Liver and intrahepatic bile ducts - nontumor
Viral hepatitis
Herpes simplex virus hepatitis

Editor-in-Chief: Debra Zynger, M.D.
Raul S. Gonzalez, M.D.

Topic Completed: 20 May 2019

Revised: 20 May 2019

Copyright: 2019, PathologyOutlines.com, Inc.

PubMed Search: Herpes simplex virus hepatitis[TIAB]

Raul S. Gonzalez, M.D.
Page views in 2018: 1,136
Page views in 2019 to date: 571
Cite this page: Gonzalez R. Herpes simplex virus hepatitis. PathologyOutlines.com website. http://www.pathologyoutlines.com/topic/liverherpeshep.html. Accessed June 24th, 2019.
Definition / general
  • Rare complication of herpes infection resulting in geographic (nonzonal) hemorrhagic necrosis that is usually fatal
  • 1% of acute liver failure (Clin Transplant 2009;23:37)
Essential features
  • Geographic (nonzonal) hemorrhagic necrosis
  • Usually pregnant women or immunocompromised patients
  • Often clinically unsuspected (Liver Transpl 2007;13:1428)
  • Often not diagnosed until autopsy due to nonspecific clinical features
Epidemiology
  • Immunocompromised patients are most susceptible
  • Immunocompetent patients can be affected (Am J Clin Pathol 1986;85:694)
  • Risk factors include malignancy and pregnancy (mean 31 weeks) (Hum Pathol 1992;23:183)
  • Neonates can also acquire herpes congenitally (as it is one of the TORCH infections), with roughly a quarter of them at risk for developing fulminant hepatitis
Sites
  • Liver
Etiology
  • HSV1 or HSV2
Clinical features
Diagnosis
  • HSV DNA can be detected in the blood
  • 58% diagnosed at autopsy via histologic and immunohistochemical analysis of liver tissue (Liver Transpl 2007;13:1428)
Laboratory
  • Marked elevation of liver serum markers (AST, ALT, bilirubin, alkaline phosphatase, GGT)
  • Leukopenia
  • HSV DNA identified via PCR
Radiology images

Images hosted on other servers:
Missing Image

No liver abnormalities

Missing Image

Lesions mimicking abscess

Prognostic factors
  • Rapid downhill course with acute liver failure, usually fatal (up to 81% of adults) due to massive hepatic necrosis (Clin Transplant 2009;23:37), even with rapid antiviral therapy or liver transplantation (Liver Transpl 2008;14:1498)
  • Better survival after transplantation in children (69%) than adults (38%) (J Hepatol 2011;55:1222)
  • Worse prognosis (Liver Transpl 2008;14:1498): male gender
    • Age > 40 years
    • Immunocompromised
    • ALT > 5,000 U/L
    • Platelet count < 75 x 103/L
    • Coagulopathy
    • Encephalopathy
    • Absence of antiviral therapy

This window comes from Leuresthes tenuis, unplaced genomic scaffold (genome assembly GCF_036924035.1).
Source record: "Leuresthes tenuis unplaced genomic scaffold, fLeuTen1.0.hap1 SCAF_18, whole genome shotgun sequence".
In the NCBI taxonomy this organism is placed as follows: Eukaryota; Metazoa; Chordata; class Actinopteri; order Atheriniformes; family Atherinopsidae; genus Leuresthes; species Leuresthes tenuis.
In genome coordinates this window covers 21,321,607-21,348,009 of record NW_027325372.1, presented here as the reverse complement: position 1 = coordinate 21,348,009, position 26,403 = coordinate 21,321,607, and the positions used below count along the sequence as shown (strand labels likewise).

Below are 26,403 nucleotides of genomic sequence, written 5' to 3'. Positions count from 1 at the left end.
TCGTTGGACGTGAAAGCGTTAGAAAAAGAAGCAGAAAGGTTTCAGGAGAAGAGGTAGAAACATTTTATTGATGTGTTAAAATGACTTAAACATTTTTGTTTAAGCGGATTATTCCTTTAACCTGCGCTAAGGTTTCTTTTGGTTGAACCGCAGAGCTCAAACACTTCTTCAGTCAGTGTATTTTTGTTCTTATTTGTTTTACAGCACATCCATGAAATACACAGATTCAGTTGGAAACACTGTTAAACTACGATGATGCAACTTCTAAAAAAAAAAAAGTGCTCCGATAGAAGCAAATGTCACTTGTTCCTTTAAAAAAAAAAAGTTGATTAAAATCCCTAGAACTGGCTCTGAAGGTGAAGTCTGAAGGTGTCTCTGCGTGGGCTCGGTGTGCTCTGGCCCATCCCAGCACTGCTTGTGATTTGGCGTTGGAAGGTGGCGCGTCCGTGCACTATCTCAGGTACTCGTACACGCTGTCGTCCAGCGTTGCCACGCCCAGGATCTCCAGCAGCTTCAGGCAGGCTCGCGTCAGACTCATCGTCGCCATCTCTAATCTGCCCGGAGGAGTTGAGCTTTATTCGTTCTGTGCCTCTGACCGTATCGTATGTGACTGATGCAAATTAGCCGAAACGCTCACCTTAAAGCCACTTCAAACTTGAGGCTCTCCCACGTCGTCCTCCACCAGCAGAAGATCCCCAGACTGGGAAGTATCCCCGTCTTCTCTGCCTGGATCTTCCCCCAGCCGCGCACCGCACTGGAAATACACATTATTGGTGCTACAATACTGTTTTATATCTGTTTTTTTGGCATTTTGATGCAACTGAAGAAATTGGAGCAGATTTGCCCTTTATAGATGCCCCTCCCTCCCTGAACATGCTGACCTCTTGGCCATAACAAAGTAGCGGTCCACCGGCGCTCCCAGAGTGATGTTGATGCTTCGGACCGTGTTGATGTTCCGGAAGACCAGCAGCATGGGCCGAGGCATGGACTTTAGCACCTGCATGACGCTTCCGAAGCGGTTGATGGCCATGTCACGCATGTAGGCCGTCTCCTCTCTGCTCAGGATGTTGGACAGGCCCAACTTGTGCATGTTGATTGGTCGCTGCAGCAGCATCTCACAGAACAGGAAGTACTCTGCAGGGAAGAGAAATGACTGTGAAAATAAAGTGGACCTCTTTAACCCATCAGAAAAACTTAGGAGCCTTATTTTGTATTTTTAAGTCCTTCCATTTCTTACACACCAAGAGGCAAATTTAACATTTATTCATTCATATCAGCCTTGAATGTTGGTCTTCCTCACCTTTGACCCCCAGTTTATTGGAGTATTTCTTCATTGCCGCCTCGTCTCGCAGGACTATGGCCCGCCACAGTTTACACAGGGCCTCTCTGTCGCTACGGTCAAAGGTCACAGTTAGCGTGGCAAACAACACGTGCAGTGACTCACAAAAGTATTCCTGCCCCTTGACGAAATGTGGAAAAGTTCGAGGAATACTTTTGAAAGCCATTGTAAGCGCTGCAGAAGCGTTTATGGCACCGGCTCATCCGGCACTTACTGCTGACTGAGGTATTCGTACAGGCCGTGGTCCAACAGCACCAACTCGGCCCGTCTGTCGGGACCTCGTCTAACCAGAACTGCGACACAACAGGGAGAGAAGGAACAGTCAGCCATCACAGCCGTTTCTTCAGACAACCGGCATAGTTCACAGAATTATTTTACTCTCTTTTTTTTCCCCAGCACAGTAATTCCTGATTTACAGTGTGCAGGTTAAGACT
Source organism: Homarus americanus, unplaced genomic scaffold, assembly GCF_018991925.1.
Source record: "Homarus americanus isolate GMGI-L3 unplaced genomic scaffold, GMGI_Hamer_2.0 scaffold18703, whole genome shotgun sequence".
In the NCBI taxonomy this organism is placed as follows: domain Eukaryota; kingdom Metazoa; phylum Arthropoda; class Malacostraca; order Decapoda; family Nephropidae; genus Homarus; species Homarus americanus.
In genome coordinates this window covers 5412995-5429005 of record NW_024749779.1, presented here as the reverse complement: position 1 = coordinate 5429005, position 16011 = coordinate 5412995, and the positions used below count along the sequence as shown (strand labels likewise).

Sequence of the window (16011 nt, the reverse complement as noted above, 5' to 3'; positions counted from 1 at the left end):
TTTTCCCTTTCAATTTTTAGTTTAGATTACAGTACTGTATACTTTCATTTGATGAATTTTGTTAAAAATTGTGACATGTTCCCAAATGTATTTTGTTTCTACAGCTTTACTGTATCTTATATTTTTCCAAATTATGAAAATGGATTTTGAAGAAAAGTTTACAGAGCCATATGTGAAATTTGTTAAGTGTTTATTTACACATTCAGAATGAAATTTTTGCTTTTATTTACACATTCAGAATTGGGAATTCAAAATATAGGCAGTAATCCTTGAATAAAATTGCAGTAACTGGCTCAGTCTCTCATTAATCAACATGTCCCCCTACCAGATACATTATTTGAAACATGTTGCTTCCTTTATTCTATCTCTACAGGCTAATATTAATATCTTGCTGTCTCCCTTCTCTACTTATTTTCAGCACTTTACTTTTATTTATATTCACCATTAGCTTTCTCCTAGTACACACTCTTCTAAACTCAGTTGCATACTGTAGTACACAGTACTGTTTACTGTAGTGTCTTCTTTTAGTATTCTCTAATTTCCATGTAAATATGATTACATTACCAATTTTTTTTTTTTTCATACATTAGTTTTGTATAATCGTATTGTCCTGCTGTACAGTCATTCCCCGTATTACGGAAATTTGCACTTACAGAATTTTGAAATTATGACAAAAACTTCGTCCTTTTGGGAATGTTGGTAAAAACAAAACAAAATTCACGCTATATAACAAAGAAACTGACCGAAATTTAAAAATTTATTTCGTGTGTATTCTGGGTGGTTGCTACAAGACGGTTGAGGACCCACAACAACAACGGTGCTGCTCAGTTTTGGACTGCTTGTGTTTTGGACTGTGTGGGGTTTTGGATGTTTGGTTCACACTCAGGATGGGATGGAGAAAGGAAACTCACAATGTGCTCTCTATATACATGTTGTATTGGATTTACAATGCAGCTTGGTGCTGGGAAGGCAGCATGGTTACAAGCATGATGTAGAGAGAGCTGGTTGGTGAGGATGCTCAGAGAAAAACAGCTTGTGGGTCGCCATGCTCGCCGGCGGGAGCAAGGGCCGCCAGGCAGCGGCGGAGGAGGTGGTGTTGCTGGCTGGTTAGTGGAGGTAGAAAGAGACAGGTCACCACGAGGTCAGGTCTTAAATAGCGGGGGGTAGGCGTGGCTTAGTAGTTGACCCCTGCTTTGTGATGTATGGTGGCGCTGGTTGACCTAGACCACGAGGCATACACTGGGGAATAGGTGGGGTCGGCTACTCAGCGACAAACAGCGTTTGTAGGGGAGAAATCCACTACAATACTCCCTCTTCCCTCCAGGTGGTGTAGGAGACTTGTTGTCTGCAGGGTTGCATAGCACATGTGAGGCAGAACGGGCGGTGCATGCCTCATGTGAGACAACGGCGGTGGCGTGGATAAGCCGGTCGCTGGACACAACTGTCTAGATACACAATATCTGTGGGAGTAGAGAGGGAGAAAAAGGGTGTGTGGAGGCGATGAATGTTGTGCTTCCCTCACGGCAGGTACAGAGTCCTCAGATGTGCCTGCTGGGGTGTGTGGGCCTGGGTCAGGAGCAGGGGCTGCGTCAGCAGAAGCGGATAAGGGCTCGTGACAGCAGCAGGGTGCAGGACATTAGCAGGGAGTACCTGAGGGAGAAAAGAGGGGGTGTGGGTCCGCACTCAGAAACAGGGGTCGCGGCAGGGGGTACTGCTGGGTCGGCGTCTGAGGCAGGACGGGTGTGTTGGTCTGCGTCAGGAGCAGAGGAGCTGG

Case reports
Treatment
  • Empiric antiviral therapy (acyclovir)
  • Liver transplantation with lifelong acyclovir prophylaxis
Gross images

Images hosted on other servers:
Missing Image

Random lobular geographic necrosis

Missing Image

Soft nodules

Microscopic (histologic) description
  • Geographic (nonzonal) hemorrhagic necrosis
  • Viable and nonviable areas distributed in a patchy, seemingly random fashion, sometimes with a clean separating border
  • Classic nuclear features of herpes infection (margination, multinucleation, molding) are seen in hepatocytes, though multinucleation is not always observed
Microscopic (histologic) images

Contributed by Yubo "Mike" Wu, D.O.
Missing Image

Low-power necrosis

Missing Image Missing Image

Necrosis

Missing Image Missing Image

Viral cytopathic effect

Missing Image

HSV immunostain

Positive stains
  • HSV
Sample pathology report
  • Autopsy:
    • Widespread liver necrosis consistent with herpetic hepatitis (see comment)
    • Comment: Geographic (nonzonal) hemorrhagic necrosis of the liver is present, along with viral cytopathic effect in surviving hepatocytes. Immunohistochemistry for HSV1 is positive, confirming the diagnosis.
Differential diagnosis
  • The differential diagnosis includes other causes of hepatic necrosis and other causes of viral cytopathic effect:
    • Hypoperfusion (e.g., due to hypovolemic shock)
      • Can cause zone 3 necrosis
    • Medications that cause hepatic necrosis
      • Acetaminophen causes zone 3 necrosis
      • Unusual substances may primarily induce necrosis in other zones
    • Viral hemorrhagic fever (e.g., yellow fever)
      • Can cause zone 2 necrosis, possibly also with zone 2 necrosis
    • Disseminated intravascular coagulation and eclampsia
      • May cause zone 1 necrosis
    • Cytomegalovirus
      • Can cause prominent "owl's-eye" inclusions in hepatocytes, endothelial cells and biliary epithelium
      • Easier to detect in immunocompromised patients
      • Fulminant hepatic failure is not the typical presentation but can occur
    • Adenovirus
      • Close histologic mimicker of hepatic hepatitis
      • Causes random zones of necrosis and viral cytopathic effect
      • Involved hepatocytes have a basophilic, smudgy nucleus without any multinucleation
      • Immunohistochemistry for adenovirus can distinguish adenovirus from herpes
    • Herpes zoster virus
      • Can cause same histologic picture in liver
      • Generally only occurs in immunocompromised patients
      • HSV immunostain is negative, but VZV staining is positive
    • Measles
      • May cause multinucleation without margination or molding
      • Eosinophilic cytoplasmic inclusions may be detected
      • Necrosis would be spotty
Board review question #1
    Herpes simplex hepatitis causes necrosis of hepatocytes in what pattern?

  1. Nonzonal necrosis
  2. Zone 1 necrosis
  3. Zone 2 necrosis
  4. Zone 3 necrosis
Board review answer #1
A. Nonzonal necrosis

Comment Here

Reference: Herpes simplex virus hepatitis
Back to top